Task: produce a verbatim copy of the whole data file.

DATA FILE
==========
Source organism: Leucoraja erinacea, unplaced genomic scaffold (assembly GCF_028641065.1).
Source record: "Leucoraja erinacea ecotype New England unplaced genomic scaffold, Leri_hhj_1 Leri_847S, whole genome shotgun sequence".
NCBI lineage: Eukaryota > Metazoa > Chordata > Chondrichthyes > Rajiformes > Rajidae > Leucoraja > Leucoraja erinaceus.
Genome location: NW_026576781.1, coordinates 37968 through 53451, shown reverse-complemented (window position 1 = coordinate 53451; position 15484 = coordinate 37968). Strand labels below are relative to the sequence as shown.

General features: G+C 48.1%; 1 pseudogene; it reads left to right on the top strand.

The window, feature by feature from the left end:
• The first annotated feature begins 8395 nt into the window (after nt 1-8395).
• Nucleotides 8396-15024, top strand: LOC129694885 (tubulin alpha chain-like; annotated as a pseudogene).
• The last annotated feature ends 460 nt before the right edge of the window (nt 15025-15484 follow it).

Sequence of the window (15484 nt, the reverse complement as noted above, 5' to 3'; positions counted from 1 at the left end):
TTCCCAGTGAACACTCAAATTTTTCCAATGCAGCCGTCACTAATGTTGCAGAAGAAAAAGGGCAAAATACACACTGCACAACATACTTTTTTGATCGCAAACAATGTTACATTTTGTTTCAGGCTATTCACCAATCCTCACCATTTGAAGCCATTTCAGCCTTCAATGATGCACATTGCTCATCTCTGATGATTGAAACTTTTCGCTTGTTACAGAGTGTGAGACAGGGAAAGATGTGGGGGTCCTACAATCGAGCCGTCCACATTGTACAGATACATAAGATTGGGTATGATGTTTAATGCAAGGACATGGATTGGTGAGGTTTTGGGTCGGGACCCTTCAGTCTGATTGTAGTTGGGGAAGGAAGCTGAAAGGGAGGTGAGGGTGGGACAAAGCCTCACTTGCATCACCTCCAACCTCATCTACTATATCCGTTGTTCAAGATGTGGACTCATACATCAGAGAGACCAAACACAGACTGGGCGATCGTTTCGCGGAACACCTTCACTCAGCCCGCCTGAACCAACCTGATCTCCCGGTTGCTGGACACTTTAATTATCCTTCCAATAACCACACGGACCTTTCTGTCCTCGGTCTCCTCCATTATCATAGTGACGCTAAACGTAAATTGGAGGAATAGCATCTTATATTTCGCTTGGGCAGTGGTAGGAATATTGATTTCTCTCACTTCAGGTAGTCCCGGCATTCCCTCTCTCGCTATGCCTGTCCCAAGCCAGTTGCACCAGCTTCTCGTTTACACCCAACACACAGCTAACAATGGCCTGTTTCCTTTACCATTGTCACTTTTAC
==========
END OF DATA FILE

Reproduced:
Source organism: Leucoraja erinacea, unplaced genomic scaffold (assembly GCF_028641065.1).
Source record: "Leucoraja erinacea ecotype New England unplaced genomic scaffold, Leri_hhj_1 Leri_847S, whole genome shotgun sequence".
NCBI lineage: Eukaryota > Metazoa > Chordata > Chondrichthyes > Rajiformes > Rajidae > Leucoraja > Leucoraja erinaceus.
Genome location: NW_026576781.1, coordinates 37968 through 53451, shown reverse-complemented (window position 1 = coordinate 53451; position 15484 = coordinate 37968). Strand labels below are relative to the sequence as shown.

General features: G+C 48.1%; 1 pseudogene; it reads left to right on the top strand.

The window, feature by feature from the left end:
• The first annotated feature begins 8395 nt into the window (after nt 1-8395).
• Nucleotides 8396-15024, top strand: LOC129694885 (tubulin alpha chain-like; annotated as a pseudogene).
• The last annotated feature ends 460 nt before the right edge of the window (nt 15025-15484 follow it).

Sequence of the window (15484 nt, the reverse complement as noted above, 5' to 3'; positions counted from 1 at the left end):
TTCCCAGTGAACACTCAAATTTTTCCAATGCAGCCGTCACTAATGTTGCAGAAGAAAAAGGGCAAAATACACACTGCACAACATACTTTTTTGATCGCAAACAATGTTACATTTTGTTTCAGGCTATTCACCAATCCTCACCATTTGAAGCCATTTCAGCCTTCAATGATGCACATTGCTCATCTCTGATGATTGAAACTTTTCGCTTGTTACAGAGTGTGAGACAGGGAAAGATGTGGGGGTCCTACAATCGAGCCGTCCACATTGTACAGATACATAAGATTGGGTATGATGTTTAATGCAAGGACATGGATTGGTGAGGTTTTGGGTCGGGACCCTTCAGTCTGATTGTAGTTGGGGAAGGAAGCTGAAAGGGAGGTGAGGGTGGGACAAAGCCTCACTTGCATCACCTCCAACCTCATCTACTATATCCGTTGTTCAAGATGTGGACTCATACATCAGAGAGACCAAACACAGACTGGGCGATCGTTTCGCGGAACACCTTCACTCAGCCCGCCTGAACCAACCTGATCTCCCGGTTGCTGGACACTTTAATTATCCTTCCAATAACCACACGGACCTTTCTGTCCTCGGTCTCCTCCATTATCATAGTGACGCTAAACGTAAATTGGAGGAATAGCATCTTATATTTCGCTTGGGCAGTGGTAGGAATATTGATTTCTCTCACTTCAGGTAGTCCCGGCATTCCCTCTCTCGCTATGCCTGTCCCAAGCCAGTTGCACCAGCTTCTCGTTTACACCCAACACACAGCTAACAATGGCCTGTTTCCTTTACCATTGTCACTTTTAC